The 40th anniversary of September 11th is next week.
Wait a second, you might be thinking. Weren’t the attacks in New York City and Washington D.C. just 12 years ago?
In fact, 9/11 marks another terrible tragedy, one that dates back to 1973. In Chile, right-wing forces led by Augusto Pinochet and tacitly backed by the United States launched a coup d’etat against the elected socialist president, Salvador Allende. In a brutal military crackdown, hundreds were disappeared and killed.
One of them was an American journalist named Charlie Horman. He was taken from his home by the Chilean military to the stadium pictured above, and murdered.
On this week’s podcast, Tom Murphy speaks with Joyce Horman, his wife, who serves on the board of the new Charles Horman Truth Foundation. Joyce takes us back to what it was like in Chile before, during, and after the coup. She talks about her family’s decades-long, agonizing pursuit of justice. Getting information from her own government about her husband’s death, she says, has been like pulling teeth.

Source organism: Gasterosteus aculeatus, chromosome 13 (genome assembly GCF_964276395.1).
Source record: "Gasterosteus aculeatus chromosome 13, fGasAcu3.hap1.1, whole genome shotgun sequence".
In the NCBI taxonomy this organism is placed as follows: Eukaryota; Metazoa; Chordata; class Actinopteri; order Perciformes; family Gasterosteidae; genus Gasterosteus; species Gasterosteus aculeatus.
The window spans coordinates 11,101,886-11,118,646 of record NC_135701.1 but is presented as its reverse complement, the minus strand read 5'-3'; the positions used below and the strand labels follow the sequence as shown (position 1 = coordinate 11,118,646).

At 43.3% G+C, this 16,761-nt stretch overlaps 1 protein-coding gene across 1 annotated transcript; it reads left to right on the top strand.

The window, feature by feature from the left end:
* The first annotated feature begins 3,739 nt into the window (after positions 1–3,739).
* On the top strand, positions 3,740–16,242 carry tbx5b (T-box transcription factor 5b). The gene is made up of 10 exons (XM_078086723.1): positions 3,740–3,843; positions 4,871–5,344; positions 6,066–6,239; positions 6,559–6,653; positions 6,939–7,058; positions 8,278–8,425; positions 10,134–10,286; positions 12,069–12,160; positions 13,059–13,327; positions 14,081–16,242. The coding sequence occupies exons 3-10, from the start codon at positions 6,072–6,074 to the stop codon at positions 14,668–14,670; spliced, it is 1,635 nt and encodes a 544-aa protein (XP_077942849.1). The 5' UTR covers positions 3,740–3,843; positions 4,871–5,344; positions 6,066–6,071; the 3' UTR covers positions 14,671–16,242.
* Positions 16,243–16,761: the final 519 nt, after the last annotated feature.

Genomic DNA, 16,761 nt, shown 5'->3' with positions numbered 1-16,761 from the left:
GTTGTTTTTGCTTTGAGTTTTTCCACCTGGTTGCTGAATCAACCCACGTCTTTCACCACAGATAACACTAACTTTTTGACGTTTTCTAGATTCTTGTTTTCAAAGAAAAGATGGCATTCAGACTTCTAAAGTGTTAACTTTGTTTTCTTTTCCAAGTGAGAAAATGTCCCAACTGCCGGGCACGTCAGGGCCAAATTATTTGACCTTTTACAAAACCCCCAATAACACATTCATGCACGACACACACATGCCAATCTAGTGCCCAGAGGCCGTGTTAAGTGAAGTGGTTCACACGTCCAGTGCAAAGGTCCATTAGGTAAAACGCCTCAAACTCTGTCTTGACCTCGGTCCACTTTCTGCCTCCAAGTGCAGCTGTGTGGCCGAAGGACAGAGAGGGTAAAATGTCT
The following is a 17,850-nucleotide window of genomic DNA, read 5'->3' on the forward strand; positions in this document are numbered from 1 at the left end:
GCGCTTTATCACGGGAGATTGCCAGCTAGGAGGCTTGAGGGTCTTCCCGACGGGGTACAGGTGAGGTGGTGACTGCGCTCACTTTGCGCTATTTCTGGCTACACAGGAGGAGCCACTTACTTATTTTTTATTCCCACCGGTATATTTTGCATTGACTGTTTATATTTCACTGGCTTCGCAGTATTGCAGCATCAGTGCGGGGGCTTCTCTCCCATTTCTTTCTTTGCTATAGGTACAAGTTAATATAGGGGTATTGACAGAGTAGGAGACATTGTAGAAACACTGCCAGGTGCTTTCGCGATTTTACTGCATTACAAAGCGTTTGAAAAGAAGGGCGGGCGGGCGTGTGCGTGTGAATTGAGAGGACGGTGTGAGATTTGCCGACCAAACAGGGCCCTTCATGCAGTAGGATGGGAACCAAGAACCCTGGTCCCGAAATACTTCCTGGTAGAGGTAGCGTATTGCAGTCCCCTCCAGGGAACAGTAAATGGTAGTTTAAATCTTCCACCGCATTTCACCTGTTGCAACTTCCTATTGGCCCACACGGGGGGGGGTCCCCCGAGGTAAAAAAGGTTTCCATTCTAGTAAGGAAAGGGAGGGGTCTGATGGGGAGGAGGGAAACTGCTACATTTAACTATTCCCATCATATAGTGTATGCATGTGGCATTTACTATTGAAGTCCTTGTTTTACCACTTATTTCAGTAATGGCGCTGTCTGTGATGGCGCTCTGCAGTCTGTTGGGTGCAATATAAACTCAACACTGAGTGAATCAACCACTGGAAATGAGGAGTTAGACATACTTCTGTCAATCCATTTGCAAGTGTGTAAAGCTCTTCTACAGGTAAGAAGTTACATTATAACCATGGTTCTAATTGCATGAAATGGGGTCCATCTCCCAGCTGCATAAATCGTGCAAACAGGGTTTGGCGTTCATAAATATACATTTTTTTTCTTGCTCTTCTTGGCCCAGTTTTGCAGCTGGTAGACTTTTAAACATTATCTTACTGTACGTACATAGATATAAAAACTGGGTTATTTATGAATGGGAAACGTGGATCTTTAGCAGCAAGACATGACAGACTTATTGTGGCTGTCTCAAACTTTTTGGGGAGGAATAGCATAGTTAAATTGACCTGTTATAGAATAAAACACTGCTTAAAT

She’s still trying. Little by little, though, a picture has emerged of deep complicity by her own government in the coup and his death.
Faced with an official cover-up and legal hurdles, Joyce describes the unsung Chilean and American heroes who’ve pressed for accountability and who now call for universal jurisdiction – the ability to investigate and prosecute human rights violators anywhere.
This is a must-listen, even for those already aware of “the other 9/11.”